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San Francisco Ship Passenger Lists. Volume III: November 7, 1851 to June 17, 1852
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SAN FRANCISCO SHIP PASSENGER LISTS. VOL. III: November 7, 1851 to June 17, 1852. Louis J. Rasmussen. Hardbound, (1967), repr. 2003, New, Index, xii + 448 pp.
Here is the third volume in Louis Rasmussen's distinguished series dealing with passenger arrivals at the port of San Francisco. (see also San Francisco Ship Passenger Lists Volume I [1850-1864], San Francisco Ship Passenger Lists Volume II [1850-1851], and San Francisco Ship Passenger Lists Volume IV). In the absence of official port records--which were destroyed by fire in 1940--this ambitious work attempts a reconstruction of passenger arrivals from newspapers and journals.
Volume III covers a seven-month period during which approximately 25,000 persons arrived at the port of San Francisco--nearly 50% more than the number of arrivals for the preceding 18-month period covered in Volume II. The year 1852 witnessed a surge in migration to California, and this volume reflects the initial thrust of that surge. To quote the author, "The rush of passengers was so great from the east coast of America that steamers were engaged full for more than two months ahead....By the tedious passage of 'the Horn,' through Nicaragua, and over the Isthmus of Panama, thousands were bound for the West." In addition to Yankee Easterners and Europeans, the year 1852 (though mostly the second half thereof) would see the arrival of many San Francisco-bound Chinese immigrants from Canton.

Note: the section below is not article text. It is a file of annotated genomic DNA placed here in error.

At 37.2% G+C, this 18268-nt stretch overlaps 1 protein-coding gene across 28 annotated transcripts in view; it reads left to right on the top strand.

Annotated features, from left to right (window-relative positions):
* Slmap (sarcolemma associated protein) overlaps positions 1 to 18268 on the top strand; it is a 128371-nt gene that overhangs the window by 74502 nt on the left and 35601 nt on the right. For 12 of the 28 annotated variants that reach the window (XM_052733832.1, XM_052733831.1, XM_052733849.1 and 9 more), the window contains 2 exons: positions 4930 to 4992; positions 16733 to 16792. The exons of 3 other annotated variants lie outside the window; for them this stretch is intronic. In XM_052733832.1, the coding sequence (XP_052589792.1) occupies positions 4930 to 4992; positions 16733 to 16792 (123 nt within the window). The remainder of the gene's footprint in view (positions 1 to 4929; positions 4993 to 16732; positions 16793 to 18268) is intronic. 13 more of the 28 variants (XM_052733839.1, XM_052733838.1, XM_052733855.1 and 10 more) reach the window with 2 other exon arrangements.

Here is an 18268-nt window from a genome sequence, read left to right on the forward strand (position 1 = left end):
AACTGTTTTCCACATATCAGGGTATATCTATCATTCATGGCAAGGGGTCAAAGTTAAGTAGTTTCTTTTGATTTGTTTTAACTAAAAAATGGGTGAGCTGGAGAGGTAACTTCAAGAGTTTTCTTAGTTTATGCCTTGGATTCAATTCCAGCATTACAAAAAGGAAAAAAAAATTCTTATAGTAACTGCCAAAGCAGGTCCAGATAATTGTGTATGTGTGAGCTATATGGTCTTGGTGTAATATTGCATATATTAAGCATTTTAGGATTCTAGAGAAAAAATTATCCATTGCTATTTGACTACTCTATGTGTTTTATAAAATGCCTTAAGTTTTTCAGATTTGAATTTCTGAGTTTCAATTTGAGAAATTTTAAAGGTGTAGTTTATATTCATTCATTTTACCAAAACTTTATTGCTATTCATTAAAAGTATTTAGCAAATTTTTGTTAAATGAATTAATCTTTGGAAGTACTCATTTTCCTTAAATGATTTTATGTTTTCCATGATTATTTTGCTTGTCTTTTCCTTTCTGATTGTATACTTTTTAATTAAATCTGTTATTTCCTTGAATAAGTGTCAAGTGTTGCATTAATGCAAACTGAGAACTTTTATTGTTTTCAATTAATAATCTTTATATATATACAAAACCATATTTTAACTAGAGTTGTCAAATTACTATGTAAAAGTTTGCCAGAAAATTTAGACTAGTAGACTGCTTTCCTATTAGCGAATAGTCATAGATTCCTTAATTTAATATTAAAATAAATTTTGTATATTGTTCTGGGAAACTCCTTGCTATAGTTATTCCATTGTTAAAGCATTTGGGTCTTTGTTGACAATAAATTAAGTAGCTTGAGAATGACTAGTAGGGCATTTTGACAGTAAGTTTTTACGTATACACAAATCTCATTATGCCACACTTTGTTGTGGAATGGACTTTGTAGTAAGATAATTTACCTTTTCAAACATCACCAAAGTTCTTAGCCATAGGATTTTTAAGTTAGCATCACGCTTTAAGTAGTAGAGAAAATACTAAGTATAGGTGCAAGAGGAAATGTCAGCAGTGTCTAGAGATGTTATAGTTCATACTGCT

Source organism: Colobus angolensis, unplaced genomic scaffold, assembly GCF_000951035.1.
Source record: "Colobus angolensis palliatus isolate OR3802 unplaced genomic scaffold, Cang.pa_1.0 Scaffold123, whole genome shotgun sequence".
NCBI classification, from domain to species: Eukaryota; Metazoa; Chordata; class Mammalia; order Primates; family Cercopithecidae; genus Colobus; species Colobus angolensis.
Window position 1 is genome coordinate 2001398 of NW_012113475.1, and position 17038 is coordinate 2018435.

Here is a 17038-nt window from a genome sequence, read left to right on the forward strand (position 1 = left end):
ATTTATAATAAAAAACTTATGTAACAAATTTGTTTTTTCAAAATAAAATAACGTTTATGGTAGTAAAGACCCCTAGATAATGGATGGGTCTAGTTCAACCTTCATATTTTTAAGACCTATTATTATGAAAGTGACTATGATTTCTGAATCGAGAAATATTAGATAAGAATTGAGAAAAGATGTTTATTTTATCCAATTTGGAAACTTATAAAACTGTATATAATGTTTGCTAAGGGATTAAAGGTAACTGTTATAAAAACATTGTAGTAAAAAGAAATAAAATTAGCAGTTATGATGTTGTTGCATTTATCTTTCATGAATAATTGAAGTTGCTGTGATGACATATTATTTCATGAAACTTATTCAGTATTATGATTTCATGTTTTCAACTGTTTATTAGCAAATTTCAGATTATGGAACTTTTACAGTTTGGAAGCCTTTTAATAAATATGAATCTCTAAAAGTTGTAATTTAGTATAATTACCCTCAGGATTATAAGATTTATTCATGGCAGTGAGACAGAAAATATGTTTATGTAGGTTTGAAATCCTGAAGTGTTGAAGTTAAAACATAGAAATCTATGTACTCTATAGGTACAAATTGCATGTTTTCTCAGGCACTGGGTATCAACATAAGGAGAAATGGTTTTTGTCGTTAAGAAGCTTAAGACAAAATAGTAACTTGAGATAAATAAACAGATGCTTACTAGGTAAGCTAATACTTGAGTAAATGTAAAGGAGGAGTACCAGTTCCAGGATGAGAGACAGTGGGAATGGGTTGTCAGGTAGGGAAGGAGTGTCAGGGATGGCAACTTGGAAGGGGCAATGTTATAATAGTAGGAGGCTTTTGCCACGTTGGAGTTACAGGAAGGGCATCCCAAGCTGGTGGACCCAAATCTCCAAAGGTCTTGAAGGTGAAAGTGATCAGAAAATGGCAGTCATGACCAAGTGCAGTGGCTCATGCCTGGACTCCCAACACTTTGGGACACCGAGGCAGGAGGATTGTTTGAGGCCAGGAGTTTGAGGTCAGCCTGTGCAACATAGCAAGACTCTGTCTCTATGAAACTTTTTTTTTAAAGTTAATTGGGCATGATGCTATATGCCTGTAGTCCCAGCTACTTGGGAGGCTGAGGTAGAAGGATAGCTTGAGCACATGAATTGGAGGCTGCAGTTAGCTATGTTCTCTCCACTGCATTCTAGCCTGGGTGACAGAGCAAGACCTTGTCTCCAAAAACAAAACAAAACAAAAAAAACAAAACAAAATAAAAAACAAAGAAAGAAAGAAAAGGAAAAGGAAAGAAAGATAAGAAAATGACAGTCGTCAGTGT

Mr. Rasmussen's informative Introduction describes the conditions onboard the steamships and the changing face of the city of San Francisco as its population swelled and its raison d'être expanded beyond the Gold Rush days. The passenger lists themselves are arranged in chronological order, and, typically, each passenger list is introduced with the following notations: name of ship, type of ship, port of embarkation, date of arrival, name of captain, description of cargo, and notes concerning the passage (date of departure, ports of call, length of voyage, and names of passengers who died en route, with their places of residence and dates of death). The list of passengers follows and sometimes identifies accompanying family members. Rounding out the book are a key to abbreviations, a list of the shipping lines that sailed/steamed on the Pacific, various addenda and corrigenda, and superlative name and subject indexes.